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    #1

    go past

    hi,


    I'd like to know is the following usage for ''go past'' is correct, please.

    when I look at the graph after measuring the ... , I see many spikes and valleys. as I slide the finger on the "x" axis on the graph, I get different values depending on the spike or valley the finger is going past.

    the context is the following: it is a software for smartphone that exhibits a two axis diagram (or graphic). on the diagram I can see a parabola with many spikes and valleys. as I run the finger on the parabola, a value is shown on the screen. I think I should have used ''run'' instead of ''go past'', but I'd like to know if "go past" sounds too non-native English, please.


    thanks.

  1. Grumpy's Avatar
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    #2

    Re: go past

    Quote Originally Posted by jctgf View Post
    hi,


    I'd like to know is the following usage for ''go past'' is correct, please.

    When I look at the graph after measuring the ... , I see many spikes and valleys. As I slide a finger on the "x" axis on the graph, I get different values of ...., depending on the spike or valley the finger is going past.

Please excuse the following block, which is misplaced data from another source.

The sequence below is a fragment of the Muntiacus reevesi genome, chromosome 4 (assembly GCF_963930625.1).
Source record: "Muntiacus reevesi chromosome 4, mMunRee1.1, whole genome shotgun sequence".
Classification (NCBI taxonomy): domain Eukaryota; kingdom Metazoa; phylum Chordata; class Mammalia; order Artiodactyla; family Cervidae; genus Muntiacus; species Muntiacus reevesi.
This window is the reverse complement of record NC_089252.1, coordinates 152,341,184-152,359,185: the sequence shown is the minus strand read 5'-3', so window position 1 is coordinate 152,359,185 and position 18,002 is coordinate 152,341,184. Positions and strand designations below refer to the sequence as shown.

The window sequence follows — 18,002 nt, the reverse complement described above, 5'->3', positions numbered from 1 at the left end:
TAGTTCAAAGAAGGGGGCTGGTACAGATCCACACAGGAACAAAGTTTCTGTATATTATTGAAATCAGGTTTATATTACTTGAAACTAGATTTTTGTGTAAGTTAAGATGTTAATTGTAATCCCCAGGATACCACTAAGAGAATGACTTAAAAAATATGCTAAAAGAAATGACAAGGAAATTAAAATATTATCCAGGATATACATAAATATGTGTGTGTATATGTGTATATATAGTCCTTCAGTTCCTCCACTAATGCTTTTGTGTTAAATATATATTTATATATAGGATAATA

the context is the following: it is a software for smartphone that exhibits a two axis diagram (or graphic). on the diagram I can see a parabola with many spikes and valleys. as I run the finger on the parabola, a value is shown on the screen. I think I should have used ''run'' instead of ''go past'', but I'd like to know if "go past" sounds too non-native English, please.


    thanks.


    "Going past" works perfectly well for me. You might consider adding what is is you are getting different values of [ie whatever is being measured on the "y" axis]
    Note my other corrections. Always start a sentence with a capital letter.
    I'm not a teacher of English, but I have spoken it for (almost) all of my life....

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